Although there have been major developments in the field of psychology and mental health, mental illness and wellbeing remain largely misunderstood. Many of the stigmas associated with psychology's past still pervade the general population's understanding of mental health. That is why it is important to spread awareness about certain mental health issues. This blog discusses mental health issues that commonly affect mothers in family law cases.
Depression & Anxiety
Depression and anxiety are a risk for mothers in family law cases. While there can be a genetic and physiological component to depression and anxiety, there are environmental factors like stress that can exacerbate or lead to depression and anxiety. Mothers who are going through a divorce, or wrapped up in custody or parentage proceedings experience an inordinate amount of stress. Furthermore, mothers of young children or infants tend to suffer from lack of sleep, financial hardship, sacrificed self-attention and care, and emotional dependence.
Battered Woman Syndrome
Mothers who have endured abuse and domestic violence at the hands of someone with whom they share an intimate relationship, typically their child’s corresponding parent. One of the prominent characteristics of battered woman syndrome is the “learned helplessness” and symptoms that appear similar to post-traumatic stress disorder (PTSD).
Impact of Maternal Mental Health on Children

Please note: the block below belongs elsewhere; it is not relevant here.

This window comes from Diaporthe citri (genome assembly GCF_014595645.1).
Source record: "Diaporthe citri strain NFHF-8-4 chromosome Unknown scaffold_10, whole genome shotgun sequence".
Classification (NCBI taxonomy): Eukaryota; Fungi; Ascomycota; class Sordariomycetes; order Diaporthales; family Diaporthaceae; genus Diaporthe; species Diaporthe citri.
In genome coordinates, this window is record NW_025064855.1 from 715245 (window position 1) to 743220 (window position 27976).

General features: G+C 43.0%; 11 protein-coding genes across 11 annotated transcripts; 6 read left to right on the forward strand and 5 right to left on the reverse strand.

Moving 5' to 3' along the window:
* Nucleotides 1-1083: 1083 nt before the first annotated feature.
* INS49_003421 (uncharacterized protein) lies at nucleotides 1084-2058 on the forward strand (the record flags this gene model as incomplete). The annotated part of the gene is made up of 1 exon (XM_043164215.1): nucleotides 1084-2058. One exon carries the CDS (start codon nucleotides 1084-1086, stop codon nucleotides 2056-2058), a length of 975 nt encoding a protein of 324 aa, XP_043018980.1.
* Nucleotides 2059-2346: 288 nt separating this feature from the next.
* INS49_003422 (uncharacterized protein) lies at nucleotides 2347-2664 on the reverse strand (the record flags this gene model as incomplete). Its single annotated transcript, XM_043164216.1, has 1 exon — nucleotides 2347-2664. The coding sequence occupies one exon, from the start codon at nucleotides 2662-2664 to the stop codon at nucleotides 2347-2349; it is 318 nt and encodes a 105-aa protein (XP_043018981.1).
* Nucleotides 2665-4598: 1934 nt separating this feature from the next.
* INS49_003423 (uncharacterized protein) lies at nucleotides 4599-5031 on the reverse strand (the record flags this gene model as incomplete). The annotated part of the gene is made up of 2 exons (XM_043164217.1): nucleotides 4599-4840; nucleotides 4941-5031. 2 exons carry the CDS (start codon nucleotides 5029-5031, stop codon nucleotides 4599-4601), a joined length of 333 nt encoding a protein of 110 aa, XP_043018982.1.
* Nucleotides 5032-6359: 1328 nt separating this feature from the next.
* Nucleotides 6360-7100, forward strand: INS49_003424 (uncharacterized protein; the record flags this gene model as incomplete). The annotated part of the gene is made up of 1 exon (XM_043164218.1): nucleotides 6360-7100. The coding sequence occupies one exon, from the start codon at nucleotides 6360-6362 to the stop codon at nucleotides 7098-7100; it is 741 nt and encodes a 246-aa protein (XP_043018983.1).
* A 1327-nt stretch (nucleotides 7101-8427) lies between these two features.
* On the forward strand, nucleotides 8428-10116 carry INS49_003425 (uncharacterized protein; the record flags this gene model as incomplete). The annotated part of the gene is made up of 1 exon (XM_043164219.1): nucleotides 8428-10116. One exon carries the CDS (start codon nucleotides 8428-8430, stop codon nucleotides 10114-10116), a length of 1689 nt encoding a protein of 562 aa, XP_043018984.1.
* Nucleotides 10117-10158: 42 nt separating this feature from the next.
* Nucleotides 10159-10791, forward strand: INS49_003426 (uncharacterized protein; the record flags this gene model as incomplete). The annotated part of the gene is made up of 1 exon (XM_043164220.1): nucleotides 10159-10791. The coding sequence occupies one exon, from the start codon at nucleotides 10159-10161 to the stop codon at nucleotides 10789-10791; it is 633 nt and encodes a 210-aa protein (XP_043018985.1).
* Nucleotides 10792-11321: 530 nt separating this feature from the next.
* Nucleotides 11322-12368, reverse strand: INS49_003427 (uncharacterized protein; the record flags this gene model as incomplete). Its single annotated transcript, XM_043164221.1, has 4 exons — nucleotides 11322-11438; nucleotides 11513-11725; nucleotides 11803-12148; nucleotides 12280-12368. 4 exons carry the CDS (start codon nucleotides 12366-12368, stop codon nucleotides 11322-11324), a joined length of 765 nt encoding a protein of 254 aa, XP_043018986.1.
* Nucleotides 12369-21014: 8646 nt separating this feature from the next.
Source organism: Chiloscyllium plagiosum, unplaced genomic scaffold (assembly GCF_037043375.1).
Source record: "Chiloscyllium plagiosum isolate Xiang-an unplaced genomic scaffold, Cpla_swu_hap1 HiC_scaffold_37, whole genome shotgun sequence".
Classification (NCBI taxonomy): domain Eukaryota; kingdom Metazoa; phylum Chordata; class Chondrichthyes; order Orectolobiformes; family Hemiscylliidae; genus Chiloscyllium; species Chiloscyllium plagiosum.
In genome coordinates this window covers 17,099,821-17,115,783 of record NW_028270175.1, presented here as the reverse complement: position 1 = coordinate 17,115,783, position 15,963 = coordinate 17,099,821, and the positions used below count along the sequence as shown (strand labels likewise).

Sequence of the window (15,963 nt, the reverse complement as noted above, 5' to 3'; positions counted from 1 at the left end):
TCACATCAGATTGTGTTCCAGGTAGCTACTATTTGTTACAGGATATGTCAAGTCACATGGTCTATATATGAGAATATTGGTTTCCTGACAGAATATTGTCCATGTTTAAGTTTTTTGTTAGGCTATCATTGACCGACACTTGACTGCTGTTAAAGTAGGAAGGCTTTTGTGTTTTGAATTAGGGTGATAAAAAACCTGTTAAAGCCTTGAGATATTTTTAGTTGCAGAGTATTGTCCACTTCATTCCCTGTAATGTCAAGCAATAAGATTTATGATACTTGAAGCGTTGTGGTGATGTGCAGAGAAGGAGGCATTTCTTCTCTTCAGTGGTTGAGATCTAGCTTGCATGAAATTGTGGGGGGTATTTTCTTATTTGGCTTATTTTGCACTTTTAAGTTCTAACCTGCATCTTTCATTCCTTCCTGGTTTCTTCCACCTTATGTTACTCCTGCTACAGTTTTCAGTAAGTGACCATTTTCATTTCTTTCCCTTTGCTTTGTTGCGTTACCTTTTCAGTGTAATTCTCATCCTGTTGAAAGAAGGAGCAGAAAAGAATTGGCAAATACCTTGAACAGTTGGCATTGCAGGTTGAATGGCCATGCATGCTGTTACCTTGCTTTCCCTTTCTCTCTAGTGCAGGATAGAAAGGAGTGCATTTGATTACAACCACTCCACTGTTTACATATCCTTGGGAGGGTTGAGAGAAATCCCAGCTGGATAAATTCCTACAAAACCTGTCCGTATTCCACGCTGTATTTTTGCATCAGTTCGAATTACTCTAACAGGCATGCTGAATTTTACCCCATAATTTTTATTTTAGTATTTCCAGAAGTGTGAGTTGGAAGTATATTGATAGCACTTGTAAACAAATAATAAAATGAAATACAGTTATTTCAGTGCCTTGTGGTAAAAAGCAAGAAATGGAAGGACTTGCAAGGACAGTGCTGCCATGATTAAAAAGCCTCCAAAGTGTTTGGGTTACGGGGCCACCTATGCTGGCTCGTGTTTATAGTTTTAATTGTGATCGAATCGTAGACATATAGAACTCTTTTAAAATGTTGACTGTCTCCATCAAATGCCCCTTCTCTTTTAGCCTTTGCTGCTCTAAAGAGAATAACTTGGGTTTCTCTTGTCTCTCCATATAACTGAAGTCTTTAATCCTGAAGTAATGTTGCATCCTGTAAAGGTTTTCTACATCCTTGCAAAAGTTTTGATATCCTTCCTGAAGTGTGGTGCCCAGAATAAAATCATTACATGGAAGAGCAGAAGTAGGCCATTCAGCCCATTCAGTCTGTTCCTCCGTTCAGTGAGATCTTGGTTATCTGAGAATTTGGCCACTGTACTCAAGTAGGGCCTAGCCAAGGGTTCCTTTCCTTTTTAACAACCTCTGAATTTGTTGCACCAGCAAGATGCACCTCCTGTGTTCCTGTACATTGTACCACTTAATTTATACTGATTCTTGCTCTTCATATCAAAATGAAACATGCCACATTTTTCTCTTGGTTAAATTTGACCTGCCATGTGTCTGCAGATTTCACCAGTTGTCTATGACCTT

The bond between a mother and her child is vital during the developmental years throughout its infancy and beyond. However, when a mother suffers from mental health disorders, it can negatively impact a child’s social and emotional development.
Under California law, a court that is tasked with making custody determinations must evaluate certain factors affecting the best interests of the child. Among those factors includes the mental health of the parties. Given how close-knit the mother's mental health is with the child’s normal, healthy development, it is conceivable that a court can evaluate the impact a mom’s mental health has on the baby when making custody determinations. Of course, whether a court treats the mother’s mental health in her favor depends on several other factors including the developmental progress of the child at the time, the severity of the mother’s symptoms, and the impact her condition has on the child’s perspective progress.
Contact Our Office Today for Quality Legal Representation
Are you concerned about your legal rights in an ongoing divorce, custody, support, or to her family law issue? If so, you should retain the professional services of one of our legal advocates from Hanson, Gorian, Bradford & Hanich. Our team of attorneys has the necessary grit and sophisticated understanding of the California Family Code and case law to help ensure you and your family are properly represented in family law proceedings.
To schedule a consultation with one of our skilled lawyers, call Hanson, Gorian, Bradford & Hanich at (951) 506-6654 or contact us online today.